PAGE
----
One month on from the worst fire disaster in this country since World War II, and Croydon Council has issued a press release clarifying that work to fulfil its promise to retro-fit sprinklers in its residential towers won’t start for another three months, and won’t be completed until “next spring”.
There is to be a debate in the House of Commons today on the Grenfell Tower tragedy, where the official death toll is 80, while hundreds more people have had their homes destroyed and their lives blighted.
As well as the cladding on the outside of the building being blamed for the rapid spread of the fire, the building’s lack of any sprinkler system – as was recommended in a 2013 coroner’s report following fatalities in a previous fire in a London high-rise – has also been suggested as a contributory factor in the dreadful number of deaths.
It took the tragedy in north Kensington for Croydon Council to decide to implement the sprinkler recommendations of that 2013 report.
“Work will start this October and finish next spring on installing fire sprinklers for every resident in the council’s 25 tallest tower blocks,” was the message yesterday from the propaganda department in the bunker of Fisher’s Folly, the £140million council HQ (which, of course, does have a sprinkler system fitted).
“The sprinklers will go into individual flats or communal areas of the council’s 25 tallest blocks at 10, 11 or 12 storeys, plus sprinklers will also be installed for residents of an eight-storey sheltered accommodation block in Addiscombe,” the council statement said.
Croydon persists in using the Grenfell tragedy for a very dubious version of virtue signalling, claiming, “At its June cabinet meeting, Croydon was the first London borough after the Grenfell Tower tragedy to announce it will install tower block sprinklers.”
Note the weasel use of “after” there.
Even neighbouring borough Sutton had already retro-fitted sprinklers to some of its older residential blocks, without the need for a tragedy on the scale of Grenfell to force them into following the recommendations of the 2013 Lakanal coroner’s report.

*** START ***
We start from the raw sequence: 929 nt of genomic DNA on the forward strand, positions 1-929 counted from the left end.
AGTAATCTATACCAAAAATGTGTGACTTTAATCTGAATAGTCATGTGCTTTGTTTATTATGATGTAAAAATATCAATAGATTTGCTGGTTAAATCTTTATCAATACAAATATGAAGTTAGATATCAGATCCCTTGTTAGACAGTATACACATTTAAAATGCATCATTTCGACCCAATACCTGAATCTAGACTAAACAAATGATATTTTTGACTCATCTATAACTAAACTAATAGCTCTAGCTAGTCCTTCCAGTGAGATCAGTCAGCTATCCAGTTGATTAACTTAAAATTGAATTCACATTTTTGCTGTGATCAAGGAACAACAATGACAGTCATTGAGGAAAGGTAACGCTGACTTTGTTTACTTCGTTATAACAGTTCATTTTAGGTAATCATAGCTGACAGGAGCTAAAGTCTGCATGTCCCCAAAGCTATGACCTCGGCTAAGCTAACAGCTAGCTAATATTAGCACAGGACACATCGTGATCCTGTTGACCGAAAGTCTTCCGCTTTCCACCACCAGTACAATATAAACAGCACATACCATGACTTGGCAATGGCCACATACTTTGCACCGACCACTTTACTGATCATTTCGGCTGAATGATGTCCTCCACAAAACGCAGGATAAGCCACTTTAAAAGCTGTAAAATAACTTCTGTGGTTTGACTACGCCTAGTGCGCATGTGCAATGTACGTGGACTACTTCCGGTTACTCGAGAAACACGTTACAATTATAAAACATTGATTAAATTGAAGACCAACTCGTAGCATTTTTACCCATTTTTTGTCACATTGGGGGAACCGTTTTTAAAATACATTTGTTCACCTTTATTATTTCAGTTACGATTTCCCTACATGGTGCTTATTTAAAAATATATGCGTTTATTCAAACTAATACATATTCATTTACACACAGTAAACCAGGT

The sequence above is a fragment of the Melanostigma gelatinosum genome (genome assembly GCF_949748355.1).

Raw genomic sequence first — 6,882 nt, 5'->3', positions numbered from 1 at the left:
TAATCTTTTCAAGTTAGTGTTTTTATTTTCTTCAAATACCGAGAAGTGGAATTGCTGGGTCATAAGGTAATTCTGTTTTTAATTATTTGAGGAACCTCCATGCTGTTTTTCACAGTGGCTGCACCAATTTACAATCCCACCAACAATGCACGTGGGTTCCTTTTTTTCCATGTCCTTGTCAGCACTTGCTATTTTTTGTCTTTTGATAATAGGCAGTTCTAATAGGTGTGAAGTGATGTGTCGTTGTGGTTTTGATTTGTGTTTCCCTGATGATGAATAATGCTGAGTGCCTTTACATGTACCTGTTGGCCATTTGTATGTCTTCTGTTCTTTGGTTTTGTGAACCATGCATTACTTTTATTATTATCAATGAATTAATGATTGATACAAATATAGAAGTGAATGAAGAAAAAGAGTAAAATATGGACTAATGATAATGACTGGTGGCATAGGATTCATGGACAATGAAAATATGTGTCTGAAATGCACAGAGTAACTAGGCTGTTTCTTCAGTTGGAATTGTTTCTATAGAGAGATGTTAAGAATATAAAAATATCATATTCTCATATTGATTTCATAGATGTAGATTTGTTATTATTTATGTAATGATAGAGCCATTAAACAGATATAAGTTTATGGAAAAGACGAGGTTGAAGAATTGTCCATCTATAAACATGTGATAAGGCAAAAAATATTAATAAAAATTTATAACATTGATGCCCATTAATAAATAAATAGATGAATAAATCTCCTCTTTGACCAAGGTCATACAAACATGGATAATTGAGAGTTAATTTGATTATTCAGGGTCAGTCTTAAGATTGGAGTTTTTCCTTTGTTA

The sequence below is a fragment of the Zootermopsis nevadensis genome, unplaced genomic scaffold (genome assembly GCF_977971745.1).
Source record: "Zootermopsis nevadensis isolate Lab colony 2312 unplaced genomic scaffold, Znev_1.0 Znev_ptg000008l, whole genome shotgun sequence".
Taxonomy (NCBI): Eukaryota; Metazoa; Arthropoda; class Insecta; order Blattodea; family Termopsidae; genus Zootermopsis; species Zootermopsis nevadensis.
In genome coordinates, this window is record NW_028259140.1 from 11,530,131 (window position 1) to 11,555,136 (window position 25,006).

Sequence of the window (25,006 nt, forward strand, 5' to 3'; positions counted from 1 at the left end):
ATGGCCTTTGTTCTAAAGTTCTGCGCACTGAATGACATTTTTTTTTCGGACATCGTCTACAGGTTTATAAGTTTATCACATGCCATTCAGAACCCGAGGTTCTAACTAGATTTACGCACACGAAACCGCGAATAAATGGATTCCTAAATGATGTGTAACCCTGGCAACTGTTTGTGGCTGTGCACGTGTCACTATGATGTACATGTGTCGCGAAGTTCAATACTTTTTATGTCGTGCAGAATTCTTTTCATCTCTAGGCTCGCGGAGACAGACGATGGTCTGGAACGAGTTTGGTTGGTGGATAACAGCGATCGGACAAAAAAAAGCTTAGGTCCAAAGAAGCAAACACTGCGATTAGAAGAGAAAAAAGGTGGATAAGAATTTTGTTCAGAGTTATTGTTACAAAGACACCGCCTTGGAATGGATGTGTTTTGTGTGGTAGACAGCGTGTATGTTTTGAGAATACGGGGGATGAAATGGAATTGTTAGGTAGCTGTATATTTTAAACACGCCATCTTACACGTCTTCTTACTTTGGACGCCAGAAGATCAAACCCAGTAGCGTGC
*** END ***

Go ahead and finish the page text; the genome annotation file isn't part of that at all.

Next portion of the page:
In its press statement yesterday, Croydon Council confirmed that “all 39 council tower blocks meet fire brigade standards” and “that its 16 tower blocks with cladding have good-quality, fire-retardant materials”. This is in stark contrast to the tests conducted on the cladding used on hundreds of other tower blocks around the country, all of which have failed emergency safety tests conducted in the past four weeks.
The council’s tallest residential towers are in New Addington, Waddon and South Norwood.
This month’s council cabinet meeting will announce the creation of a fire safety board with London Fire Brigade, as well as discussions with LFB about considering installing sprinklers in residential towers between six and nine storeys tall, of which there are 13 around the borough.
“Croydon Council’s first priority after Grenfell was ensuring the safety of our tenants and leaseholders,” according to Alison Butler, the council’s deputy leader and cabinet member for housing. The council press release did not state what Butler and the council’s “first priority” might have been before Grenfell.
“From setting up our fire safety board to installing sprinklers in 25 tower blocks by next spring, this council is doing all it can to limit future fire risk in Croydon by responding robustly to the Grenfell Tower tragedy,” Butler said.
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